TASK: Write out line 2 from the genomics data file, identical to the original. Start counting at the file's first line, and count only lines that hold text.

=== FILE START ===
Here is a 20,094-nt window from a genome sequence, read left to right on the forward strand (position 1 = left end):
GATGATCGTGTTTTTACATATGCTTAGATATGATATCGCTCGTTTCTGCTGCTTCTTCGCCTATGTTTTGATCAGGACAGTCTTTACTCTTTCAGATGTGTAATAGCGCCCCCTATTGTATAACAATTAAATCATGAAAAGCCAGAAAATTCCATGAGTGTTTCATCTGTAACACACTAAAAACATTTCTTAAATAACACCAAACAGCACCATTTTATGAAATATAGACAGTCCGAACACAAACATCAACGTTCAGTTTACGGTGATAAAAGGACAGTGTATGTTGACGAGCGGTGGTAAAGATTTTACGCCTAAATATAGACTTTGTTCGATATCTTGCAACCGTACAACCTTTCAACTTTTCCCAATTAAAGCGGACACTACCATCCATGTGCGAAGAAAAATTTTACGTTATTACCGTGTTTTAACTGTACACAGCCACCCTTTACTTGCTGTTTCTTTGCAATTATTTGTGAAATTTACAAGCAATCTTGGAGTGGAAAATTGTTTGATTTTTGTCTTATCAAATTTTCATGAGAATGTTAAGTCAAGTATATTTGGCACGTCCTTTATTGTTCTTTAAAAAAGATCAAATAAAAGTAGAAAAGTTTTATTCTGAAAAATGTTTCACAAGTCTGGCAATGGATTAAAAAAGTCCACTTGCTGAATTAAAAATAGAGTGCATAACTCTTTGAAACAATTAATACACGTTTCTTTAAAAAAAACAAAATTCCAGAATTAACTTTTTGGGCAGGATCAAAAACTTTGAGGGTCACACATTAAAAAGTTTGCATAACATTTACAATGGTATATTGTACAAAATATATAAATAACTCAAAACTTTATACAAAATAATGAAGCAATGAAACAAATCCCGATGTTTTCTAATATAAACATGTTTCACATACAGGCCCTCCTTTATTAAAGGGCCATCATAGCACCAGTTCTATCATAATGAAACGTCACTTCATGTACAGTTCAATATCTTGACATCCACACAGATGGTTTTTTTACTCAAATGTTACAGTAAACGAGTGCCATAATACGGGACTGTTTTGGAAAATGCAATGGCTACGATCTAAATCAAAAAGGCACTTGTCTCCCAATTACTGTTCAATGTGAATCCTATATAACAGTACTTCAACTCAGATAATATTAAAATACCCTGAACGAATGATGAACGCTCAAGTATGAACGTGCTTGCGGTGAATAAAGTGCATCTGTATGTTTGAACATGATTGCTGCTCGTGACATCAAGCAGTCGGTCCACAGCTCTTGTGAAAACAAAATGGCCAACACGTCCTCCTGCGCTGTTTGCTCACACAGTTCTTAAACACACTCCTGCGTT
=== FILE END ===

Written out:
GATGATCGTGTTTTTACATATGCTTAGATATGATATCGCTCGTTTCTGCTGCTTCTTCGCCTATGTTTTGATCAGGACAGTCTTTACTCTTTCAGATGTGTAATAGCGCCCCCTATTGTATAACAATTAAATCATGAAAAGCCAGAAAATTCCATGAGTGTTTCATCTGTAACACACTAAAAACATTTCTTAAATAACACCAAACAGCACCATTTTATGAAATATAGACAGTCCGAACACAAACATCAACGTTCAGTTTACGGTGATAAAAGGACAGTGTATGTTGACGAGCGGTGGTAAAGATTTTACGCCTAAATATAGACTTTGTTCGATATCTTGCAACCGTACAACCTTTCAACTTTTCCCAATTAAAGCGGACACTACCATCCATGTGCGAAGAAAAATTTTACGTTATTACCGTGTTTTAACTGTACACAGCCACCCTTTACTTGCTGTTTCTTTGCAATTATTTGTGAAATTTACAAGCAATCTTGGAGTGGAAAATTGTTTGATTTTTGTCTTATCAAATTTTCATGAGAATGTTAAGTCAAGTATATTTGGCACGTCCTTTATTGTTCTTTAAAAAAGATCAAATAAAAGTAGAAAAGTTTTATTCTGAAAAATGTTTCACAAGTCTGGCAATGGATTAAAAAAGTCCACTTGCTGAATTAAAAATAGAGTGCATAACTCTTTGAAACAATTAATACACGTTTCTTTAAAAAAAACAAAATTCCAGAATTAACTTTTTGGGCAGGATCAAAAACTTTGAGGGTCACACATTAAAAAGTTTGCATAACATTTACAATGGTATATTGTACAAAATATATAAATAACTCAAAACTTTATACAAAATAATGAAGCAATGAAACAAATCCCGATGTTTTCTAATATAAACATGTTTCACATACAGGCCCTCCTTTATTAAAGGGCCATCATAGCACCAGTTCTATCATAATGAAACGTCACTTCATGTACAGTTCAATATCTTGACATCCACACAGATGGTTTTTTTACTCAAATGTTACAGTAAACGAGTGCCATAATACGGGACTGTTTTGGAAAATGCAATGGCTACGATCTAAATCAAAAAGGCACTTGTCTCCCAATTACTGTTCAATGTGAATCCTATATAACAGTACTTCAACTCAGATAATATTAAAATACCCTGAACGAATGATGAACGCTCAAGTATGAACGTGCTTGCGGTGAATAAAGTGCATCTGTATGTTTGAACATGATTGCTGCTCGTGACATCAAGCAGTCGGTCCACAGCTCTTGTGAAAACAAAATGGCCAACACGTCCTCCTGCGCTGTTTGCTCACACAGTTCTTAAACACACTCCTGCGTT